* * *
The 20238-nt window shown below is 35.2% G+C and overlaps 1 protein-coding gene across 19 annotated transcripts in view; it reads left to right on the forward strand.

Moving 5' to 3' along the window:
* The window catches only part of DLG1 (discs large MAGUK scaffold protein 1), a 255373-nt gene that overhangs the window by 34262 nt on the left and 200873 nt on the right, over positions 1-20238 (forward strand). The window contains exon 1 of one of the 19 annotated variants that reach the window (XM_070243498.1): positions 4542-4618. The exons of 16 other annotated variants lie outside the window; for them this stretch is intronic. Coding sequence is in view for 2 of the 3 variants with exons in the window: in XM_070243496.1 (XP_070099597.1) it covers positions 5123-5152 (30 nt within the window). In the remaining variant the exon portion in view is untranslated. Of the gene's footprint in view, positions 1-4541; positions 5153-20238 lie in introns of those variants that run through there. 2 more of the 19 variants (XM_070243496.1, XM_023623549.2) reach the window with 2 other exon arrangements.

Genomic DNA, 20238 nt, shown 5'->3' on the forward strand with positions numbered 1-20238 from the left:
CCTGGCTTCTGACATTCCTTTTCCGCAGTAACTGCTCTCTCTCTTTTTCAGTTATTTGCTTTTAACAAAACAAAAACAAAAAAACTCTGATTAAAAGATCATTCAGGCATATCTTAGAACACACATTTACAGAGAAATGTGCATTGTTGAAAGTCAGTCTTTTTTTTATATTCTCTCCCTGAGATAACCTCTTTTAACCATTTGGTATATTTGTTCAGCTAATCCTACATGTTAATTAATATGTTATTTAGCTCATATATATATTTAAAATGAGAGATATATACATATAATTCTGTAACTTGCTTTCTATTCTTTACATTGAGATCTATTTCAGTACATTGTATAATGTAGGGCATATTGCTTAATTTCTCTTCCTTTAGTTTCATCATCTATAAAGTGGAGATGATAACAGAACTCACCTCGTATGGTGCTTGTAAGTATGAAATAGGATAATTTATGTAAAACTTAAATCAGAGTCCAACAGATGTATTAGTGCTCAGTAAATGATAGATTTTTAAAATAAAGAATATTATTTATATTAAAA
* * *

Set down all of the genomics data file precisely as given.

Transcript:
The 20238-nt window shown below is 35.2% G+C and overlaps 1 protein-coding gene across 19 annotated transcripts in view; it reads left to right on the forward strand.

Moving 5' to 3' along the window:
* The window catches only part of DLG1 (discs large MAGUK scaffold protein 1), a 255373-nt gene that overhangs the window by 34262 nt on the left and 200873 nt on the right, over positions 1-20238 (forward strand). The window contains exon 1 of one of the 19 annotated variants that reach the window (XM_070243498.1): positions 4542-4618. The exons of 16 other annotated variants lie outside the window; for them this stretch is intronic. Coding sequence is in view for 2 of the 3 variants with exons in the window: in XM_070243496.1 (XP_070099597.1) it covers positions 5123-5152 (30 nt within the window). In the remaining variant the exon portion in view is untranslated. Of the gene's footprint in view, positions 1-4541; positions 5153-20238 lie in introns of those variants that run through there. 2 more of the 19 variants (XM_070243496.1, XM_023623549.2) reach the window with 2 other exon arrangements.

Genomic DNA, 20238 nt, shown 5'->3' on the forward strand with positions numbered 1-20238 from the left:
CCTGGCTTCTGACATTCCTTTTCCGCAGTAACTGCTCTCTCTCTTTTTCAGTTATTTGCTTTTAACAAAACAAAAACAAAAAAACTCTGATTAAAAGATCATTCAGGCATATCTTAGAACACACATTTACAGAGAAATGTGCATTGTTGAAAGTCAGTCTTTTTTTTATATTCTCTCCCTGAGATAACCTCTTTTAACCATTTGGTATATTTGTTCAGCTAATCCTACATGTTAATTAATATGTTATTTAGCTCATATATATATTTAAAATGAGAGATATATACATATAATTCTGTAACTTGCTTTCTATTCTTTACATTGAGATCTATTTCAGTACATTGTATAATGTAGGGCATATTGCTTAATTTCTCTTCCTTTAGTTTCATCATCTATAAAGTGGAGATGATAACAGAACTCACCTCGTATGGTGCTTGTAAGTATGAAATAGGATAATTTATGTAAAACTTAAATCAGAGTCCAACAGATGTATTAGTGCTCAGTAAATGATAGATTTTTAAAATAAAGAATATTATTTATATTAAAA